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Old 06-01-2010, 11:36   #7
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I replaced a Bruce with an oversized Delta for my boat last year - Even at the locations infamous for poor holding, it set and held through squalls and current. Have never used a CQR but I highly recommend the Delta anchor.
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Old 06-01-2010, 12:42   #8
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I got rid of the CQR and bought a Delta. We dragged often with the CQR but not with the Delta. Also, I don't have to worry about crushing my thumb anymore.
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Old 10-01-2010, 22:31   #9
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Thank you for all the input. Anchors are such an important item. And also very opinin forming. I was out this weekend didnt use my CQR. Instead I was using a Danforth 12H thought I would give it a try with 6ft of 3/8ths chain 5/8 nylon anywhere from 3:1 to 5:1 scope bottom conditions were ideal (columbia river sand some times mud and sand ) that little sucker dug in to China. It was kind of nice didnt need the windlass I had the Anchor line in a mesh bag I bought from West marine I was able to get 200ft of 5/8ths 3 strand and 6ft of 3/8ths BBB chain in the small bag. I think Im going to keep the CQR. Actual what Im going to do is go to the Boat show and really check into the anchors side by side. I know one thing for sure and that is Im going to buy a Fortress FX-16 . To add to my anchor supply I figure if that 12H worked the FX-16 is going to be perfect its really nice to be able to drop the hook and handle the anchor on the foredeck easily. I also have a FX-55 and a FX-37. You can see Im a Fortress fan there customer service is second to none.
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Old 13-01-2010, 11:19   #10
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yea... a big Fortress literally thrown over the bow saved my boat once... (70mph+ squall...180 degreee wind reversal, the Delta had been dug in for 10 days and came out with the bottom still attached to it!) boat stopped about one boat length from the beach with the rudder skeg touching bottom occassionally! The anemometer was pegged at 71mph and the engine was in gear at 2400 rpm....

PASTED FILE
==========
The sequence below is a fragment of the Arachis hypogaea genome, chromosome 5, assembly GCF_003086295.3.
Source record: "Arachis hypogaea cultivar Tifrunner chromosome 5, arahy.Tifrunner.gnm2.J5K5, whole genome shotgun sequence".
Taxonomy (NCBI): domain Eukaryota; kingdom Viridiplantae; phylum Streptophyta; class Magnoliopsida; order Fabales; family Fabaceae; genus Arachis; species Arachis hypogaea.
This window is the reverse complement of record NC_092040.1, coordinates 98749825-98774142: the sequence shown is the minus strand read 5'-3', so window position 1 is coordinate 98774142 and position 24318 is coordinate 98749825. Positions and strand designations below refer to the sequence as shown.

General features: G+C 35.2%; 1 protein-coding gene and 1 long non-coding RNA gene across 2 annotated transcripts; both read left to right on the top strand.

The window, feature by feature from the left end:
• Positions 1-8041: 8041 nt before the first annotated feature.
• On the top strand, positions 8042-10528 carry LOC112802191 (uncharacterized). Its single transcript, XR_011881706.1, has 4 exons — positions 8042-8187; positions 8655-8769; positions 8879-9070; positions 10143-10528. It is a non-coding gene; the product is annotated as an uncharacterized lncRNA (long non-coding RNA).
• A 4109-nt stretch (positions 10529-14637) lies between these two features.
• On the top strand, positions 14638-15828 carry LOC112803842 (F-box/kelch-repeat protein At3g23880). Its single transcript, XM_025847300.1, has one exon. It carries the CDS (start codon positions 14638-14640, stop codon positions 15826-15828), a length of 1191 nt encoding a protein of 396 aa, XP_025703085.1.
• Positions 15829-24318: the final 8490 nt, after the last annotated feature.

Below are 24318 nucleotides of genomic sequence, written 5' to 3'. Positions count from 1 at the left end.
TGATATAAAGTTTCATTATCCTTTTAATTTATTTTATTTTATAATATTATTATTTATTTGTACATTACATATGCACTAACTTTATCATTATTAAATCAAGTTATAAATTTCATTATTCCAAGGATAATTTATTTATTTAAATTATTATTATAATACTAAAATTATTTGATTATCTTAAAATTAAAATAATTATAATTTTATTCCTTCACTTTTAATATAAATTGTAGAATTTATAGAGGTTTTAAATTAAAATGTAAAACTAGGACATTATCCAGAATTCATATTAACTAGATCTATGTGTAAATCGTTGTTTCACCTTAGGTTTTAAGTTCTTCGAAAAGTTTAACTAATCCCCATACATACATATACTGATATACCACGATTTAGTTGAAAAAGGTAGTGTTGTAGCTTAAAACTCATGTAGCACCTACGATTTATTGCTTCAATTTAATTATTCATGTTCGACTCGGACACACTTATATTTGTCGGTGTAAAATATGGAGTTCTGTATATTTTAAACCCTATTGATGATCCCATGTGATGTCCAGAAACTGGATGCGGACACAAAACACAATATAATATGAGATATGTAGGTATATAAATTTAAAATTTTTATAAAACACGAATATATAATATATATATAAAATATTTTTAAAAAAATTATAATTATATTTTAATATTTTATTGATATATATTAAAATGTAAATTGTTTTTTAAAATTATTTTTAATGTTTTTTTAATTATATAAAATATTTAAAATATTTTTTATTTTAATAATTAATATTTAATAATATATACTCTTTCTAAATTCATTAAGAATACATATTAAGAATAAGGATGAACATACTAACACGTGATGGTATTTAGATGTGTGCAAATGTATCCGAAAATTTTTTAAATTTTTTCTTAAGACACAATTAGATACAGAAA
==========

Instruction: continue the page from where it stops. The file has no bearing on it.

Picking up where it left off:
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Old 13-01-2010, 12:54   #11
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Personally, I am a Fortress fan, especially so since I do not have a windlass on the boat and must haul the anchor manually. My other anchor is a Davis Talon XT, which in my opinion, should be looked at by anybody considering a Delta.

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Old 13-01-2010, 15:27   #12
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Holy cow sounds like a close one. Also sounds like the Delta was doing its Job. What size was it. What size Fortress did you use? The Shank im holding in the photo is a FX-55.
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Old 13-01-2010, 15:42   #13
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I bought a Fortress FX-33 as a 'spare' for Layla some time ago and have not even assembled it yet - It seems to have two different fluke angles possible; for 'generic' use around SE US and Northern Bahamas/Abacos, which one of these angles is recommended?

Also, do you keep the Fortress assembled full time? If so, where do you store it so it's ready to use on short notice as Cheechako mentioned?

Not meaning to steal the thread of course thought it is related enough...

Fair winds and peaceful anchorages!..

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Old 13-01-2010, 15:59   #14
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Delta is a much better anchor and much easier to build. Lay both the Delta and CQR on their side on hard packed sand and see which one has the point pointed in the right direction. No moving parts, and a shank that can slice thru sand on the delta are also pluses.
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Old 13-01-2010, 16:05   #15
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I keep my FX-37 in the bag in the closet I can assemble it in less than a minute. Be up on the fore deck in another minute. I keep the shackle with a piece of wire ready to use on the shank. My FX-55 I keep behind seete cushion with two 3/4 in wrenches zip tied to the shank and the shackle on the shank with wire. The FX-16 I will keep assembled all the time. The lower setting is for sand the upper soft mud Fortress says use the sand setting most of the time. And keep the mud palms installed.